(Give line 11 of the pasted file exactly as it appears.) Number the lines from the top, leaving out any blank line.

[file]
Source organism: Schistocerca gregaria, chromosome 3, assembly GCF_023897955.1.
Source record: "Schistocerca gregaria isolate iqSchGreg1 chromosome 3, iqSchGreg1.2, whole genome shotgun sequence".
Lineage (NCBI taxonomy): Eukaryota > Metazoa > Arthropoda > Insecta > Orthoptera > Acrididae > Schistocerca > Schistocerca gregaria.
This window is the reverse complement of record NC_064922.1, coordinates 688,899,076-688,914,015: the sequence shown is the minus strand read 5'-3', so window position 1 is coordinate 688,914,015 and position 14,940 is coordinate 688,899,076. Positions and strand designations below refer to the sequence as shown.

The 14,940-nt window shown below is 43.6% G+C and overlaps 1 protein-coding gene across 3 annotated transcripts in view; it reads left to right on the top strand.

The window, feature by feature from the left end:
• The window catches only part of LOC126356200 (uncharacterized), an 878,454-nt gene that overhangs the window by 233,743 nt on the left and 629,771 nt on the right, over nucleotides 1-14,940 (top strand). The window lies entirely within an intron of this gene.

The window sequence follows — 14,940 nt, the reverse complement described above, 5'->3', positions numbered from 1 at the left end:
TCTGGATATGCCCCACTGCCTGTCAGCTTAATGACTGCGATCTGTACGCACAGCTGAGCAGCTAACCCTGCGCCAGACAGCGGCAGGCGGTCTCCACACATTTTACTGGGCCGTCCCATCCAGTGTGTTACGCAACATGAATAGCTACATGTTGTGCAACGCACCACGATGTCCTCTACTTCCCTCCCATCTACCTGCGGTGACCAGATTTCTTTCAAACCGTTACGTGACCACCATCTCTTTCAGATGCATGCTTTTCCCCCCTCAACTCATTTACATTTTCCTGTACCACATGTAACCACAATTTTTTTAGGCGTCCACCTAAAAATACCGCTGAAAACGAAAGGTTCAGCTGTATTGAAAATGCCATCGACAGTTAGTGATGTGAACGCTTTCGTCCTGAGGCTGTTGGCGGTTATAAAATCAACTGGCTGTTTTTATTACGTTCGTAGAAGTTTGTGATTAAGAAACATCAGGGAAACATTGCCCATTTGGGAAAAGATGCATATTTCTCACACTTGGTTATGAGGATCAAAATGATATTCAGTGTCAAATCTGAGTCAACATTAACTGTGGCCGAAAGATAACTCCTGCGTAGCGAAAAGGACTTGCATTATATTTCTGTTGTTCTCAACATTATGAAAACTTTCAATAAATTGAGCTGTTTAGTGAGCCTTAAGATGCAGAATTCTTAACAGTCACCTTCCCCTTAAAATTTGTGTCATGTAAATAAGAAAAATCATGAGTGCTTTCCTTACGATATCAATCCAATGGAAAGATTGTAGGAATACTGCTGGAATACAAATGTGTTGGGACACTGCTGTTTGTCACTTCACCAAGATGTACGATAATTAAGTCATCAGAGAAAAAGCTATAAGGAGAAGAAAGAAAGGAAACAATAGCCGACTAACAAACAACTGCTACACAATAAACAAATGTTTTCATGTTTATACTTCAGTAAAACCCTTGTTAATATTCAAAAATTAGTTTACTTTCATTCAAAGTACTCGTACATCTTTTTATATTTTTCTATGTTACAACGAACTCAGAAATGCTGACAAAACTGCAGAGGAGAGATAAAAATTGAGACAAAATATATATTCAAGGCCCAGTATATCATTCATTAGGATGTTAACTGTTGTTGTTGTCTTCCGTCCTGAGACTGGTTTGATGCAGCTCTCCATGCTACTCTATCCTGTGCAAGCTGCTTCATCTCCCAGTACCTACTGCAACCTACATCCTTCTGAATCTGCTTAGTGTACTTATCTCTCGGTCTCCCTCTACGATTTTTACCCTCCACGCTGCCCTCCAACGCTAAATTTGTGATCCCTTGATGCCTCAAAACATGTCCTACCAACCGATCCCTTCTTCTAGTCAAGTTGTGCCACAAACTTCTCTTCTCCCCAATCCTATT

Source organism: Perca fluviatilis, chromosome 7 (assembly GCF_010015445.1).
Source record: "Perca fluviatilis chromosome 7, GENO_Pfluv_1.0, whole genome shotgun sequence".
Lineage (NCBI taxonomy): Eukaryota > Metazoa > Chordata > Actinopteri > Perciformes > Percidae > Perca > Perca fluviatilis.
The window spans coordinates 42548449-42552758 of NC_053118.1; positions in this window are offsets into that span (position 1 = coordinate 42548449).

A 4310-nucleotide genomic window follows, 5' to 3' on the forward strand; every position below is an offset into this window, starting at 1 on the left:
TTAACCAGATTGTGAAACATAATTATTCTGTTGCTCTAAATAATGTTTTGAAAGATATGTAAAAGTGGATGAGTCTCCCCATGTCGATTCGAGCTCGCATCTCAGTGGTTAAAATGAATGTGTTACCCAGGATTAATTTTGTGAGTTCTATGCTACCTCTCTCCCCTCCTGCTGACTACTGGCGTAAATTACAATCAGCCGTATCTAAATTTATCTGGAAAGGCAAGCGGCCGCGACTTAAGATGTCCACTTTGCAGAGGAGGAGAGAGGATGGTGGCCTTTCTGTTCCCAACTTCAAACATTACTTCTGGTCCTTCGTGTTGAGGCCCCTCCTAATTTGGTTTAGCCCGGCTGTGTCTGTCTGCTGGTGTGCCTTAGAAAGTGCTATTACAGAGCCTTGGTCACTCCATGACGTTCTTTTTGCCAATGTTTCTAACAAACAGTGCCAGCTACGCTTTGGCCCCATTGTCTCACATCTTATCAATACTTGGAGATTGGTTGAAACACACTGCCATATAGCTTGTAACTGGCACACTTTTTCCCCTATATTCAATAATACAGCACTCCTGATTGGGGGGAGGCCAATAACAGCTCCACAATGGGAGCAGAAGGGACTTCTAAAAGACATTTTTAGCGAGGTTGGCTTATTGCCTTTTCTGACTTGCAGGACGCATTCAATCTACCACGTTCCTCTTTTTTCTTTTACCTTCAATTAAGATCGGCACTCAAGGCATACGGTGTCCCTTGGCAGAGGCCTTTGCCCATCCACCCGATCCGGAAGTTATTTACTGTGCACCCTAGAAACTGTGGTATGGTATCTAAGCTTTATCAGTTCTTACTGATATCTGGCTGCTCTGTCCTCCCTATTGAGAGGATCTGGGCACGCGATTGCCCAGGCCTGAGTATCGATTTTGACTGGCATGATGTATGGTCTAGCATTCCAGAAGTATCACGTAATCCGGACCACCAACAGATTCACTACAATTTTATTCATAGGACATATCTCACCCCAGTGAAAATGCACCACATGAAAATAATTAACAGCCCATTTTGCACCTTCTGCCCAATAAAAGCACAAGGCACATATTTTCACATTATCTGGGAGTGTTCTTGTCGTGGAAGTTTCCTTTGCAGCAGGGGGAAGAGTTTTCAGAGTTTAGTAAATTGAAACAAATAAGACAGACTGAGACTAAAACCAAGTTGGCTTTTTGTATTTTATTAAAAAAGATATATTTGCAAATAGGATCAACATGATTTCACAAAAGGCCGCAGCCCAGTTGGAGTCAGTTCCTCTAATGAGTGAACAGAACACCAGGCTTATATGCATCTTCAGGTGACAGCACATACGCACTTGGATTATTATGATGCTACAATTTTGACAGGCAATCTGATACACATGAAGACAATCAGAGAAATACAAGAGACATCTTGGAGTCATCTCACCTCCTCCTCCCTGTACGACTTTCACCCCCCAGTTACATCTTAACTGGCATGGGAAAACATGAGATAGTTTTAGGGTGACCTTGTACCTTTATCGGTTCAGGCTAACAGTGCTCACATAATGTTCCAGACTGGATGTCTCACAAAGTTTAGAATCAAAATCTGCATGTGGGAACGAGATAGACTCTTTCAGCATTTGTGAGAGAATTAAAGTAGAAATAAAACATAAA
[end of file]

Source record: "Perca fluviatilis chromosome 7, GENO_Pfluv_1.0, whole genome shotgun sequence".